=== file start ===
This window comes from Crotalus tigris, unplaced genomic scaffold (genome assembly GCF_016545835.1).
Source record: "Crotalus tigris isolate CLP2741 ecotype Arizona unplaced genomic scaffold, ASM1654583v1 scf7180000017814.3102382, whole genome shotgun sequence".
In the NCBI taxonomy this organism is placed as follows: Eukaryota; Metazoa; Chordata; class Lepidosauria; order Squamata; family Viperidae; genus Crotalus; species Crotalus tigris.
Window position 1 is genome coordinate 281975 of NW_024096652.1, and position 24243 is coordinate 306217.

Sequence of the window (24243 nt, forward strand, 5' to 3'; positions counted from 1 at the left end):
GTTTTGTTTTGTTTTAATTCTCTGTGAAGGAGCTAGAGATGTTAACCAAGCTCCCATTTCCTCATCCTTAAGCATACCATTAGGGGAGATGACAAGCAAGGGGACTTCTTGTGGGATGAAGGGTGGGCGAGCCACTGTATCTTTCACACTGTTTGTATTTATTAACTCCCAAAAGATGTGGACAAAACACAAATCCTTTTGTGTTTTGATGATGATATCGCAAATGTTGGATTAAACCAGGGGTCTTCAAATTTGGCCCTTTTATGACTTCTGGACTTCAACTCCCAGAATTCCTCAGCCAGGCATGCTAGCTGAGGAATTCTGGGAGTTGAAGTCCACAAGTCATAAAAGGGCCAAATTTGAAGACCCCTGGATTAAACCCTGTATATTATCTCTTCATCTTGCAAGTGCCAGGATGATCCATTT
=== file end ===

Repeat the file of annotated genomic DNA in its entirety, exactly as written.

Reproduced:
This window comes from Crotalus tigris, unplaced genomic scaffold (genome assembly GCF_016545835.1).
Source record: "Crotalus tigris isolate CLP2741 ecotype Arizona unplaced genomic scaffold, ASM1654583v1 scf7180000017814.3102382, whole genome shotgun sequence".
In the NCBI taxonomy this organism is placed as follows: Eukaryota; Metazoa; Chordata; class Lepidosauria; order Squamata; family Viperidae; genus Crotalus; species Crotalus tigris.
Window position 1 is genome coordinate 281975 of NW_024096652.1, and position 24243 is coordinate 306217.

Sequence of the window (24243 nt, forward strand, 5' to 3'; positions counted from 1 at the left end):
GTTTTGTTTTGTTTTAATTCTCTGTGAAGGAGCTAGAGATGTTAACCAAGCTCCCATTTCCTCATCCTTAAGCATACCATTAGGGGAGATGACAAGCAAGGGGACTTCTTGTGGGATGAAGGGTGGGCGAGCCACTGTATCTTTCACACTGTTTGTATTTATTAACTCCCAAAAGATGTGGACAAAACACAAATCCTTTTGTGTTTTGATGATGATATCGCAAATGTTGGATTAAACCAGGGGTCTTCAAATTTGGCCCTTTTATGACTTCTGGACTTCAACTCCCAGAATTCCTCAGCCAGGCATGCTAGCTGAGGAATTCTGGGAGTTGAAGTCCACAAGTCATAAAAGGGCCAAATTTGAAGACCCCTGGATTAAACCCTGTATATTATCTCTTCATCTTGCAAGTGCCAGGATGATCCATTT